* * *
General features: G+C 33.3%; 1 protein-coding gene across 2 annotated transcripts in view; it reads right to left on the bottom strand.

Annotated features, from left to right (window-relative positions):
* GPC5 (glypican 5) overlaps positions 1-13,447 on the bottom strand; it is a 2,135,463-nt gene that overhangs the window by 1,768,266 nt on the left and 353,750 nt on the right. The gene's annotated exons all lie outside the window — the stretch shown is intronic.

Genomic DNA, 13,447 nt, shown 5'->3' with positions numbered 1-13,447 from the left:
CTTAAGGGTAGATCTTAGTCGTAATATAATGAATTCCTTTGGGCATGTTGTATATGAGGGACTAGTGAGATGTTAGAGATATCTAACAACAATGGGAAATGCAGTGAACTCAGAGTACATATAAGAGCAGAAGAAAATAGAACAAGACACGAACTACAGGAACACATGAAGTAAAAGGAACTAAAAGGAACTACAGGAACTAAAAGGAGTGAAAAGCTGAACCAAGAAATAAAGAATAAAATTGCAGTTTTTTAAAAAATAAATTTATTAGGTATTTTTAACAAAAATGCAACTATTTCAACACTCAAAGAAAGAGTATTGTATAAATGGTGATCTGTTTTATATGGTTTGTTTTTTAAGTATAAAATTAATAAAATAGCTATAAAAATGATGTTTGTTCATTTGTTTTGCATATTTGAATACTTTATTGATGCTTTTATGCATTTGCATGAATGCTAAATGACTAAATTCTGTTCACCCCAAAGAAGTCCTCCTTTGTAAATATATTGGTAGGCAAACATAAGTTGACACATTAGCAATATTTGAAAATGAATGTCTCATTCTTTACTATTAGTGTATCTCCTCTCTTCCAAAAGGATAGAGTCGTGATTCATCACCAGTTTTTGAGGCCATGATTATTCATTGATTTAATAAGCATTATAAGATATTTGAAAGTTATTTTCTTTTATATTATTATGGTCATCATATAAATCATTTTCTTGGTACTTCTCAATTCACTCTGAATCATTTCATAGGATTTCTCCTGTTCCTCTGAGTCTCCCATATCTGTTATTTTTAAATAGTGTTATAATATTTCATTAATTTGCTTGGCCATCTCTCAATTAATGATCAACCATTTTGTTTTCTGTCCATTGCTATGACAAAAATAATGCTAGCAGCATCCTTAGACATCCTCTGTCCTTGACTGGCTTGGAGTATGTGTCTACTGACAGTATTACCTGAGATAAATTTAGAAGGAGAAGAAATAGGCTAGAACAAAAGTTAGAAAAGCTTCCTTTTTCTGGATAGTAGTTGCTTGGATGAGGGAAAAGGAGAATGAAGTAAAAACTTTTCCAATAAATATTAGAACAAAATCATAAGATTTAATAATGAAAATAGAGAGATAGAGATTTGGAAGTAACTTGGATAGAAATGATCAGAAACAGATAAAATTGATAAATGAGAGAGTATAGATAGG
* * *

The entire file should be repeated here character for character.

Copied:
General features: G+C 33.3%; 1 protein-coding gene across 2 annotated transcripts in view; it reads right to left on the bottom strand.

Annotated features, from left to right (window-relative positions):
* GPC5 (glypican 5) overlaps positions 1-13,447 on the bottom strand; it is a 2,135,463-nt gene that overhangs the window by 1,768,266 nt on the left and 353,750 nt on the right. The gene's annotated exons all lie outside the window — the stretch shown is intronic.

Genomic DNA, 13,447 nt, shown 5'->3' with positions numbered 1-13,447 from the left:
CTTAAGGGTAGATCTTAGTCGTAATATAATGAATTCCTTTGGGCATGTTGTATATGAGGGACTAGTGAGATGTTAGAGATATCTAACAACAATGGGAAATGCAGTGAACTCAGAGTACATATAAGAGCAGAAGAAAATAGAACAAGACACGAACTACAGGAACACATGAAGTAAAAGGAACTAAAAGGAACTACAGGAACTAAAAGGAGTGAAAAGCTGAACCAAGAAATAAAGAATAAAATTGCAGTTTTTTAAAAAATAAATTTATTAGGTATTTTTAACAAAAATGCAACTATTTCAACACTCAAAGAAAGAGTATTGTATAAATGGTGATCTGTTTTATATGGTTTGTTTTTTAAGTATAAAATTAATAAAATAGCTATAAAAATGATGTTTGTTCATTTGTTTTGCATATTTGAATACTTTATTGATGCTTTTATGCATTTGCATGAATGCTAAATGACTAAATTCTGTTCACCCCAAAGAAGTCCTCCTTTGTAAATATATTGGTAGGCAAACATAAGTTGACACATTAGCAATATTTGAAAATGAATGTCTCATTCTTTACTATTAGTGTATCTCCTCTCTTCCAAAAGGATAGAGTCGTGATTCATCACCAGTTTTTGAGGCCATGATTATTCATTGATTTAATAAGCATTATAAGATATTTGAAAGTTATTTTCTTTTATATTATTATGGTCATCATATAAATCATTTTCTTGGTACTTCTCAATTCACTCTGAATCATTTCATAGGATTTCTCCTGTTCCTCTGAGTCTCCCATATCTGTTATTTTTAAATAGTGTTATAATATTTCATTAATTTGCTTGGCCATCTCTCAATTAATGATCAACCATTTTGTTTTCTGTCCATTGCTATGACAAAAATAATGCTAGCAGCATCCTTAGACATCCTCTGTCCTTGACTGGCTTGGAGTATGTGTCTACTGACAGTATTACCTGAGATAAATTTAGAAGGAGAAGAAATAGGCTAGAACAAAAGTTAGAAAAGCTTCCTTTTTCTGGATAGTAGTTGCTTGGATGAGGGAAAAGGAGAATGAAGTAAAAACTTTTCCAATAAATATTAGAACAAAATCATAAGATTTAATAATGAAAATAGAGAGATAGAGATTTGGAAGTAACTTGGATAGAAATGATCAGAAACAGATAAAATTGATAAATGAGAGAGTATAGATAGG